Renewable energy sources, automobiles emitting less pollution, new alternatives of public transportation and communication technologies that reduce the need for travel are preventing the chaos that was predicted for large urban centers. The evolution of technology and its democratization are presenting new perspectives for cities of all shapes and sizes.
In terms of physical configuration, cities of the future will not differ significantly from the ones of yesterday and today. What will differentiate the good city will be its quality of life. Socially just and environmentally sound cities—that is the quest.
By having to directly deal with economic and environmental issues, this quest can foster increasingly positive synergies between cities, regions and countries. As a consequence, it will motivate new planetary pacts focused on human promotion.
You may say I’m a dreamer. But, if I may quote John Lennon, I’m not the only one. The experience of Curitiba, a city where I had the honor of serving as mayor for three terms, among many other cities that have taken these issues to heart in the past decades, shows that this positive scenario is possible.
But for that, a certain sense of urgency is vital. The idea that action should only be taken after having all the answers and all the resources is a sure recipe for paralysis. The planning of a city is a process that allows for corrections, always, especially if you are open to feedback from the people involved. [...]
A city is a collective dream. To build this dream is vital.To innovate is to start. Hence, it is necessary to begin. Imagine the ideal, but do what is possible today. Long-term planning is necessary, but we need urban policies that can generate change beginning now. The present belongs to us and it is our responsibility to open paths. In the roots of a big transformation there is a small transformation. The essential thing is to make it happen and then take the rest of the time enhancing it. Start creating from simple elements, easy to be implemented, and those will be the embryos of a more complex system in the future. [...]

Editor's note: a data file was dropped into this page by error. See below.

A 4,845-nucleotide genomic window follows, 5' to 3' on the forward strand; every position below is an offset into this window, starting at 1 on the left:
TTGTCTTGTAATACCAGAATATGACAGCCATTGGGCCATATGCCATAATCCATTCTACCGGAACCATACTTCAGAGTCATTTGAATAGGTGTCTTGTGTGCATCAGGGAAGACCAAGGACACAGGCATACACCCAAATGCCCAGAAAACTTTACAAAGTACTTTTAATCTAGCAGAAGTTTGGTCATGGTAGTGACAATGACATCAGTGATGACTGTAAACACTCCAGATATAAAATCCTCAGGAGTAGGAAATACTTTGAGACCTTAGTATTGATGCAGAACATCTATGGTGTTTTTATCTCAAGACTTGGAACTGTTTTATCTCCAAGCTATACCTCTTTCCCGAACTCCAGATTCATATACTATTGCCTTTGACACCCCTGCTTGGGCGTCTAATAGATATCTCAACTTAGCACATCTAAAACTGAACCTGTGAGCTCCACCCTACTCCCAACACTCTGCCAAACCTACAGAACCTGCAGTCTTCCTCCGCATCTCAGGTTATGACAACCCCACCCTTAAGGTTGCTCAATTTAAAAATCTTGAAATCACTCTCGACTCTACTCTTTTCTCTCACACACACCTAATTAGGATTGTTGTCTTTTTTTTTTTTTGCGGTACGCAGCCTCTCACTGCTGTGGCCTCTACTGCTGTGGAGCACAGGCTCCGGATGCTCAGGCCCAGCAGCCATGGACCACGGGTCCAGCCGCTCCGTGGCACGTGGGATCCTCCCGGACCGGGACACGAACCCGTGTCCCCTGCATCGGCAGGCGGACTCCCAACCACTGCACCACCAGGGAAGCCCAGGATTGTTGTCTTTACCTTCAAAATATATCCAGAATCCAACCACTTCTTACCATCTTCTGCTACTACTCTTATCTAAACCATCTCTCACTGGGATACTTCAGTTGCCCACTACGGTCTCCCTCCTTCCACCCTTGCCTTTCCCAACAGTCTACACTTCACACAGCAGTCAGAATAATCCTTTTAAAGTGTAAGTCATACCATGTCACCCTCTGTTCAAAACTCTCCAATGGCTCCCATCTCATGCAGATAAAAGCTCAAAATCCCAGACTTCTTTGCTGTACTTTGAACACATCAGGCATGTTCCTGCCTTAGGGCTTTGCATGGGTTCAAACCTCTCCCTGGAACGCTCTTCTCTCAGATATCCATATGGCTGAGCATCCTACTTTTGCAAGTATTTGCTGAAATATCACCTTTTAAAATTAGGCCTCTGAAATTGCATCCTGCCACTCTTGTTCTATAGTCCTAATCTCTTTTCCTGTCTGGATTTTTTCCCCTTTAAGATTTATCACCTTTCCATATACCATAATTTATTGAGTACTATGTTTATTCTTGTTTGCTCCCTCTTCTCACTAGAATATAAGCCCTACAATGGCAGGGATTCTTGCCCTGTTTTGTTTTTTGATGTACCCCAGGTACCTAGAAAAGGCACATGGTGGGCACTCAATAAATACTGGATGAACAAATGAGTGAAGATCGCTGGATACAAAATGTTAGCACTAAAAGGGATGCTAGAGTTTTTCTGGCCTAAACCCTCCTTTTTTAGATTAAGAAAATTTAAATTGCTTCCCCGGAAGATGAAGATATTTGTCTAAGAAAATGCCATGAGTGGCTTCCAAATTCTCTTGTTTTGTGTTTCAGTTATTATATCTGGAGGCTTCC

Those responsible for managing this urban world must have their eyes looking at the future, but their feet firmly on the ground at the present time. Those that only focus on the daily needs of the population will jeopardize the future of their city. On the other hand, those who think only about the future, disregarding the daily demands, will lose the essential support of their constituents and will not accomplish anything.
A city is a collective dream. To build this dream is vital. Those responsible for the city must react. It is crucial that they project a more optimistic outcome for its future, by presenting successful scenarios that can be desired by the majority of the population to the point that citizens will commit to them. To build this dream, this scenario, is a process that acknowledges and welcomes the multiple visions that inhabitants, managers, planners, politicians, businesses and civil society have of their city, and demands the setting of co-responsibility equations to make it happen. The more generous this vision, the more grounded the equations, the more good practices will multiply and, in a domino effect, the more rapidly they will constitute a gain in quality of life and solidarity.